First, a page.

To view Jeanne’s PowerPoint slides, click here.

Following the seminar, attendees provided feedback about the seminar.  Please see a few remarks below:

“It provided an opportunity to review recent literature and share strategies with other therapists.” Kristyn S., Occupational Therapist

“Loved the topic and the format. Jeanne was great!!   Diane H., Occupational Therapist

“Informative, interactive, insightful. It was interesting listening to other OTs experiences and suggestions.”  Sylvia K., OT student

“Helpful to organize sensory treatment with a food tolerance/mealtime behavior perspective.”  Anonymous Occupational Therapist

Thank you, Jeanne!

Filomena Connor, MS, OTR/L

Saturday Seminar: A Sensory Perspective on Helping Adolescents and Young Adults Learn to Deal with Difficult Emotions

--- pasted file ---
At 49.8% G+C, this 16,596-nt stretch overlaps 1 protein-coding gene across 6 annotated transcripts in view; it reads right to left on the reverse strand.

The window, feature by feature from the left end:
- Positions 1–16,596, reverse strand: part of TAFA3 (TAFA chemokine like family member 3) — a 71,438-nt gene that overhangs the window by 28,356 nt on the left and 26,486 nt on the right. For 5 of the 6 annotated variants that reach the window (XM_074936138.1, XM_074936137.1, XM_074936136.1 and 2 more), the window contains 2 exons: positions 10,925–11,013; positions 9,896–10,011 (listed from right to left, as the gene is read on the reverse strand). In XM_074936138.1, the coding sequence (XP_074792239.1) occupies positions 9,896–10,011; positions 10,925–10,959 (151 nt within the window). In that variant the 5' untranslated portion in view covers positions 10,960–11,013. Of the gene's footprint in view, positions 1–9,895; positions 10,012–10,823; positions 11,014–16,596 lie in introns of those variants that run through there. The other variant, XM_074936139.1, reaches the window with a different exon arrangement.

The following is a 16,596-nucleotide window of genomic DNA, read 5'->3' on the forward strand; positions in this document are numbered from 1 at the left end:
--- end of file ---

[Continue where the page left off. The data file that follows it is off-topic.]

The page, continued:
Karen_MooreKaren Moore, OTR/L presented a superb seminar on Saturday entitled: A Sensory Perspective on Helping Adolescents and Young Adults Learn to Deal with Difficult Emotions. Working in the area of mental health has been Karen’s passion and career focus.  She is a highly respected and renowned therapist in her area of practice. In her seminar, Karen shared information from her most recent publication of The Sensory Connection Program called The Sensory Connection Program: Curriculum for Self-Regulation, which teaches self-regulation skills through the use of sensory strategies and social engagement. It was evident from her creative and heartfelt approach that her clients benefit greatly from her knowledge and experience. Today she focused on the emotionally charged years of middle and high school, when students benefit from learning fun and engaging strategies to help them deal with emotions. She described how to teach adolescents to recognize signs that they are having emotional difficulty, how to teach them to seek help, and how to help them learn to use effective self-regulation skills.